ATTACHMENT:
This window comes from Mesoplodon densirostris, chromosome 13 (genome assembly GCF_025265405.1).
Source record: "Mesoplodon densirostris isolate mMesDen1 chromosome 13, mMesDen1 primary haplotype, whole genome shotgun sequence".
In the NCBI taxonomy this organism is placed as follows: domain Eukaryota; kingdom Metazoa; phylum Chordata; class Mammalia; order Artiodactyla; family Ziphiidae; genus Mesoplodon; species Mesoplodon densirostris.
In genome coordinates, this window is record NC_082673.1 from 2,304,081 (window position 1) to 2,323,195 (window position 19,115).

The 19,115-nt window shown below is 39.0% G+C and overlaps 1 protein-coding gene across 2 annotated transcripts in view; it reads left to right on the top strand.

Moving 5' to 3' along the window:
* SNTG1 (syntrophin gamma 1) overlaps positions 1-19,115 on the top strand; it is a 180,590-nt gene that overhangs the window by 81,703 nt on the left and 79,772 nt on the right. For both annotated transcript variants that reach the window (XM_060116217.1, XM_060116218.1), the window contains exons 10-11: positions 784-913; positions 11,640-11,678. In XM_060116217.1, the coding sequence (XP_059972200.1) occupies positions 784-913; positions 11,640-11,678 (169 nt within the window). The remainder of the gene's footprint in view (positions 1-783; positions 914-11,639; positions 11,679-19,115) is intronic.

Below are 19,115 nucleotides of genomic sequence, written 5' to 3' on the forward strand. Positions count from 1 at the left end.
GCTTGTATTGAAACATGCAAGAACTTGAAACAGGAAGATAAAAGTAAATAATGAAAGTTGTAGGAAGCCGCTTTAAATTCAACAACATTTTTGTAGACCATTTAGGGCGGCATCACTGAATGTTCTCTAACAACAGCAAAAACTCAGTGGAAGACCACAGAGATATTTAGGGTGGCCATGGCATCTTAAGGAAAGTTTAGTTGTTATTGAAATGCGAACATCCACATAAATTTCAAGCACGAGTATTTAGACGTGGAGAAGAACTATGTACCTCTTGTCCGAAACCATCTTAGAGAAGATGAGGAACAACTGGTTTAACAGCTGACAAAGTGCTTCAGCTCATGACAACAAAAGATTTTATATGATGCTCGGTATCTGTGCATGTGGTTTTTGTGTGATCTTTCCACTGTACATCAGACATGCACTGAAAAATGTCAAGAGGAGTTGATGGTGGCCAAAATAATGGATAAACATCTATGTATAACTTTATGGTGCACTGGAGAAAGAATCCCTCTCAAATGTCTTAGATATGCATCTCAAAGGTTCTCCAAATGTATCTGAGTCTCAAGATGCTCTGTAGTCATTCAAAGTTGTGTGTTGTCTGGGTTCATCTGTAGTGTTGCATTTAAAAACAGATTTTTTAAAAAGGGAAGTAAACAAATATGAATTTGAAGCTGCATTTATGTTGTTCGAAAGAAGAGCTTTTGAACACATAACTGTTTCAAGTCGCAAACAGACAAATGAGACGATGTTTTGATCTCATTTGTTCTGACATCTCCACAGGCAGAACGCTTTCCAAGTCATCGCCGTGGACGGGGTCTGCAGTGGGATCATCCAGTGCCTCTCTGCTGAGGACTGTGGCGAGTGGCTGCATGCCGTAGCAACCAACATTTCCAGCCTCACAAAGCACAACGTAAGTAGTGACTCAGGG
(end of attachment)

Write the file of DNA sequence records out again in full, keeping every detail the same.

This window comes from Mesoplodon densirostris, chromosome 13 (genome assembly GCF_025265405.1).
Source record: "Mesoplodon densirostris isolate mMesDen1 chromosome 13, mMesDen1 primary haplotype, whole genome shotgun sequence".
In the NCBI taxonomy this organism is placed as follows: domain Eukaryota; kingdom Metazoa; phylum Chordata; class Mammalia; order Artiodactyla; family Ziphiidae; genus Mesoplodon; species Mesoplodon densirostris.
In genome coordinates, this window is record NC_082673.1 from 2,304,081 (window position 1) to 2,323,195 (window position 19,115).

The 19,115-nt window shown below is 39.0% G+C and overlaps 1 protein-coding gene across 2 annotated transcripts in view; it reads left to right on the top strand.

Moving 5' to 3' along the window:
* SNTG1 (syntrophin gamma 1) overlaps positions 1-19,115 on the top strand; it is a 180,590-nt gene that overhangs the window by 81,703 nt on the left and 79,772 nt on the right. For both annotated transcript variants that reach the window (XM_060116217.1, XM_060116218.1), the window contains exons 10-11: positions 784-913; positions 11,640-11,678. In XM_060116217.1, the coding sequence (XP_059972200.1) occupies positions 784-913; positions 11,640-11,678 (169 nt within the window). The remainder of the gene's footprint in view (positions 1-783; positions 914-11,639; positions 11,679-19,115) is intronic.

Below are 19,115 nucleotides of genomic sequence, written 5' to 3' on the forward strand. Positions count from 1 at the left end.
GCTTGTATTGAAACATGCAAGAACTTGAAACAGGAAGATAAAAGTAAATAATGAAAGTTGTAGGAAGCCGCTTTAAATTCAACAACATTTTTGTAGACCATTTAGGGCGGCATCACTGAATGTTCTCTAACAACAGCAAAAACTCAGTGGAAGACCACAGAGATATTTAGGGTGGCCATGGCATCTTAAGGAAAGTTTAGTTGTTATTGAAATGCGAACATCCACATAAATTTCAAGCACGAGTATTTAGACGTGGAGAAGAACTATGTACCTCTTGTCCGAAACCATCTTAGAGAAGATGAGGAACAACTGGTTTAACAGCTGACAAAGTGCTTCAGCTCATGACAACAAAAGATTTTATATGATGCTCGGTATCTGTGCATGTGGTTTTTGTGTGATCTTTCCACTGTACATCAGACATGCACTGAAAAATGTCAAGAGGAGTTGATGGTGGCCAAAATAATGGATAAACATCTATGTATAACTTTATGGTGCACTGGAGAAAGAATCCCTCTCAAATGTCTTAGATATGCATCTCAAAGGTTCTCCAAATGTATCTGAGTCTCAAGATGCTCTGTAGTCATTCAAAGTTGTGTGTTGTCTGGGTTCATCTGTAGTGTTGCATTTAAAAACAGATTTTTTAAAAAGGGAAGTAAACAAATATGAATTTGAAGCTGCATTTATGTTGTTCGAAAGAAGAGCTTTTGAACACATAACTGTTTCAAGTCGCAAACAGACAAATGAGACGATGTTTTGATCTCATTTGTTCTGACATCTCCACAGGCAGAACGCTTTCCAAGTCATCGCCGTGGACGGGGTCTGCAGTGGGATCATCCAGTGCCTCTCTGCTGAGGACTGTGGCGAGTGGCTGCATGCCGTAGCAACCAACATTTCCAGCCTCACAAAGCACAACGTAAGTAGTGACTCAGGG